Diamond-backed Water Snake juvenile (March 24, 2007), Austin, Texas
(Nerodia rhombifer rhombifer) Non-poisonous, pugnacious (will bite if handled, and though the juvenile bite is harmless, that of the adult can produce painful, freely-bleeding wounds), beneficial
Photos courtesy of Kathy B.
The markings on the back of this species is often described as similar to a section of chain-link fencing. It also looks like a series of dark X's, on a lighter background, that are strung down the snake's spine from neck to tail, and that are supported laterally by dark vertical patches, edged faintly in white, that extend from the conjunction of each pair of X's downward to the belly. No other species of snake found in Texas has this unique marking.
Nerodian water snakes as a group are stout-bodied anatomically and pugnacious in disposition. Like the rat snakes, their personalities are necessary accouterments that insure they survive as active predators. With a small fellow like this one, such a personality is "cute", and laughable. As the youngster bites, its tiny teeth are hardly capable of inflicting even minor injuries. Older specimens, on the other hand, are just as pugnacious but their bites, like those of mature rat snakes, are capable of drawing blood and inflicting pain. The wound that is thereby produced, however, is of little significance once the bleeding stops. I have handled large specimens of this species without being bitten, but I always take precautions to limit the snake's range of motion--and a thick pair of leather gloves prevents the snake from leaving marks that would otherwise remind me to wear gloves next time...
A close-up of the head, cropped from the photo above, is shown below. This is the typical Nerodian head:
An enlargement of another photo of this snake, below, shows added details of the head. Notice the dark vertical markings on the light-yellow lips, especially as the lips flare near the neck, and the large eyes, with clearly round pupils, set in a gently sloping face that forms a semicircle from the jaw upward to the top of the head, then downward to the other side. The cottonmouth, which this snake is most often mistaken for, has an angular face with slit, vertical pupils (cat's eyes) set in vertical sides topped with a prominent brow-ridge. The top of the cottonmouth's head is not curved as with this snake, but is remarkably flat. This specimen is slightly deformed, either the result of injury or from a congenital disorder, that produces an unusual twist in the spine just below the neck, but the gross anatomy of the head seems typical for the species in all other respects.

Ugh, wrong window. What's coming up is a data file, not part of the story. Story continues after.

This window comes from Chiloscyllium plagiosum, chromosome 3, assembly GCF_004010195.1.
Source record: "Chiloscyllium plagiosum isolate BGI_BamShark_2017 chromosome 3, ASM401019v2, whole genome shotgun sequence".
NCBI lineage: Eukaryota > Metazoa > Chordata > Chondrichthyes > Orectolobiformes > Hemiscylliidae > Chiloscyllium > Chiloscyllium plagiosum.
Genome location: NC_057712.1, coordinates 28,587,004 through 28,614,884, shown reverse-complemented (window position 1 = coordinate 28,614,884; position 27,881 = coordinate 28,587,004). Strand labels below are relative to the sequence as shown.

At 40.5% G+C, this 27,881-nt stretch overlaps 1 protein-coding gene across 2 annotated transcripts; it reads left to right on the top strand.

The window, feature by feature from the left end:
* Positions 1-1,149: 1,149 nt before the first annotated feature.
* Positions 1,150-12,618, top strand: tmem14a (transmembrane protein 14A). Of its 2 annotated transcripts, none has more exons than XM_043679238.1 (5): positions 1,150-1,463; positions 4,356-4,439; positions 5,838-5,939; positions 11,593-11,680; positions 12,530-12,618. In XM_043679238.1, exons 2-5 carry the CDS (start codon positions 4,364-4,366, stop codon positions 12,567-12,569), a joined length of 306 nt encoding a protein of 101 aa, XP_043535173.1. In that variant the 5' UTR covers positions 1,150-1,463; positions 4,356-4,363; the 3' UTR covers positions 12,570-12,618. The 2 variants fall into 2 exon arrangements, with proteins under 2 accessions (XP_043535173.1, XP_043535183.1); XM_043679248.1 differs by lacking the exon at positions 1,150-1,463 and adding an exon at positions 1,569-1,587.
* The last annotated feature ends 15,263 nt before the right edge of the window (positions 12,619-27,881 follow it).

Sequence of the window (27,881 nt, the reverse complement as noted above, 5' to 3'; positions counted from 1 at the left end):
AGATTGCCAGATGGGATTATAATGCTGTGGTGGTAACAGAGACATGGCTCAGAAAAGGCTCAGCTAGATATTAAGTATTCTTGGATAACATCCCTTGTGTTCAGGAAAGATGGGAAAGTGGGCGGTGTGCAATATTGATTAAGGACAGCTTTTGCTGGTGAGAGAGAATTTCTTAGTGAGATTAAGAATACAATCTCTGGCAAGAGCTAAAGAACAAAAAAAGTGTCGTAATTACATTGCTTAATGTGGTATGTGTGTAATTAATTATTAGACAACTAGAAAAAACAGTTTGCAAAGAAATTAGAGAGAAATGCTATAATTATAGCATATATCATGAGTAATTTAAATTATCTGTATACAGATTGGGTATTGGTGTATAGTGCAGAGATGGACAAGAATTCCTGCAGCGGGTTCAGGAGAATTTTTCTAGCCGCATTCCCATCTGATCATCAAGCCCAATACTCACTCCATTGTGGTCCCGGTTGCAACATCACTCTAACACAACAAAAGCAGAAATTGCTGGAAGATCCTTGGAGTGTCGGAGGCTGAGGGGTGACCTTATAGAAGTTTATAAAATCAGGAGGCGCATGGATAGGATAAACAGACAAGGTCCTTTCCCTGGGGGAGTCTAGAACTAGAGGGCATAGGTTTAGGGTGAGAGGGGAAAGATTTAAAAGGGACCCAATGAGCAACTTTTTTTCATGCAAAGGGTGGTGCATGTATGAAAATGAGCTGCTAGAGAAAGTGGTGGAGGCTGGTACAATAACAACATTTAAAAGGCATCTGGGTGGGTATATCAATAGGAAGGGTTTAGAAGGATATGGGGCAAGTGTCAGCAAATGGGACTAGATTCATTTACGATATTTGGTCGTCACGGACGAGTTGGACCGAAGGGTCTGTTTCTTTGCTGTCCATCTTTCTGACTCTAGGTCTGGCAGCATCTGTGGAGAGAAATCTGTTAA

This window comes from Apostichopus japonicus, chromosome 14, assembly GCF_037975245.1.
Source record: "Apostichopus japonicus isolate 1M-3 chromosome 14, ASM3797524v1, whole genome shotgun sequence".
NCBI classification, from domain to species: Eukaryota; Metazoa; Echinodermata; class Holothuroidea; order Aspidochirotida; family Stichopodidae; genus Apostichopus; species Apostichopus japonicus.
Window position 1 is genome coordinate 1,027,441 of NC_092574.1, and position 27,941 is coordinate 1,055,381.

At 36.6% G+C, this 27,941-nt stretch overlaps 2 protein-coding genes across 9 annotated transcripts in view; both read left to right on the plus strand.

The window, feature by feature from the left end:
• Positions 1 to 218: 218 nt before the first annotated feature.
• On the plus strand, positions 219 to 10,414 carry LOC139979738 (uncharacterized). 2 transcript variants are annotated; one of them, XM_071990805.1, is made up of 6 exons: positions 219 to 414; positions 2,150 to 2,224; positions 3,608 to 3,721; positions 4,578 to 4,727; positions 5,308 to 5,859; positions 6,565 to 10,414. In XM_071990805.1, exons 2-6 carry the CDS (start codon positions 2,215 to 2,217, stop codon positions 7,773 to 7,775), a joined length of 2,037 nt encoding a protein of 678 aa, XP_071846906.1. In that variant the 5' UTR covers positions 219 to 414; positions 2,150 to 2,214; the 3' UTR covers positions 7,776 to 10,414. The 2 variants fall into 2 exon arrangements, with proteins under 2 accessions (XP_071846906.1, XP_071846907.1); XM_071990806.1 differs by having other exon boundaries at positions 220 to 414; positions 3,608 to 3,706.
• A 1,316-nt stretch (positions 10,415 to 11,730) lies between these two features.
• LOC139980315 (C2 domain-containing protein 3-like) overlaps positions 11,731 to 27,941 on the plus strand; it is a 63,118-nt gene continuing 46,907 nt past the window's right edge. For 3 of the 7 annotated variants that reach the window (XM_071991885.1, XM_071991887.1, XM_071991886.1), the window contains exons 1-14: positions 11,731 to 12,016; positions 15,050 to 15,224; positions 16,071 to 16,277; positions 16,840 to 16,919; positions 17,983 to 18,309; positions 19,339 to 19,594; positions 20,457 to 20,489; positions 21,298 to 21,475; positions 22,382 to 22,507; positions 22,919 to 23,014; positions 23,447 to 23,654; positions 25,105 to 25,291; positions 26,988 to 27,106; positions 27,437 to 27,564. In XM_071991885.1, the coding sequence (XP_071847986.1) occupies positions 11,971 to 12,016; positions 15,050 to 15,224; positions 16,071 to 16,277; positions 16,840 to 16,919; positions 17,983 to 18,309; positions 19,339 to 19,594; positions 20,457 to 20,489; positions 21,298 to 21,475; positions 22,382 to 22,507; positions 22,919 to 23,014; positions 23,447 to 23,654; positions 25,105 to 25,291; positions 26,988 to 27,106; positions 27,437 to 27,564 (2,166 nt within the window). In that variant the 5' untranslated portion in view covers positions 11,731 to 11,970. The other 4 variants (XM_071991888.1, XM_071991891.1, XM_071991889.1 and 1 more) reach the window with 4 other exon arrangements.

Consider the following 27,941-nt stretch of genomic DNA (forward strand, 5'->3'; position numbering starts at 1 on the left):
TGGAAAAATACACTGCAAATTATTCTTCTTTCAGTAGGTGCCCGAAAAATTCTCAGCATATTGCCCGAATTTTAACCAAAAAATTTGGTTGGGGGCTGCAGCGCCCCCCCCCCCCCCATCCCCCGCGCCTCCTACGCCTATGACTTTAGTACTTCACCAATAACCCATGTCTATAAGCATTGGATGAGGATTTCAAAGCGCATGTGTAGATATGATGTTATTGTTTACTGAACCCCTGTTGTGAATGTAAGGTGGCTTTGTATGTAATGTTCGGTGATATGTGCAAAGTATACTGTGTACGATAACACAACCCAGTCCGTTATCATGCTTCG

It is not unusual for me to receive photographs of older specimens of this snake, as well as other non-poisonous Nerodians, that the sender strongly believes to be a poisonous western cottonmouth. Whenever I am on a field trip with a group and someone spots a Nerodian water snake on the bank of a river or stream, the typical report from the observer is "Look! A cottonmouth!" Interviewing such observers generally elicits the fact that, for the majority, the terms "water-snake" and "cottonmouth" are considered legitimate synonyms. In fact, however, except in certain locations where cottonmouths are unusually abundant, most water snakes are, on examination, non-poisonous members of the genus Nerodia.
If the snake is swimming in water, an easy way to determine if the snake is poisonous or not is to observe if it floats when at rest. A Texas snake that floats at rest is likely a western cottonmouth (remember "cotton floats") or a rattlesnake, as Nerodian water snakes do not float, even at rest, though their spines may come close to the surface when they swim vigorously. Rattlesnakes, like the cottonmouth, swim with their bodies slightly submerged, and float with their bodies above the surface of the water when at rest.
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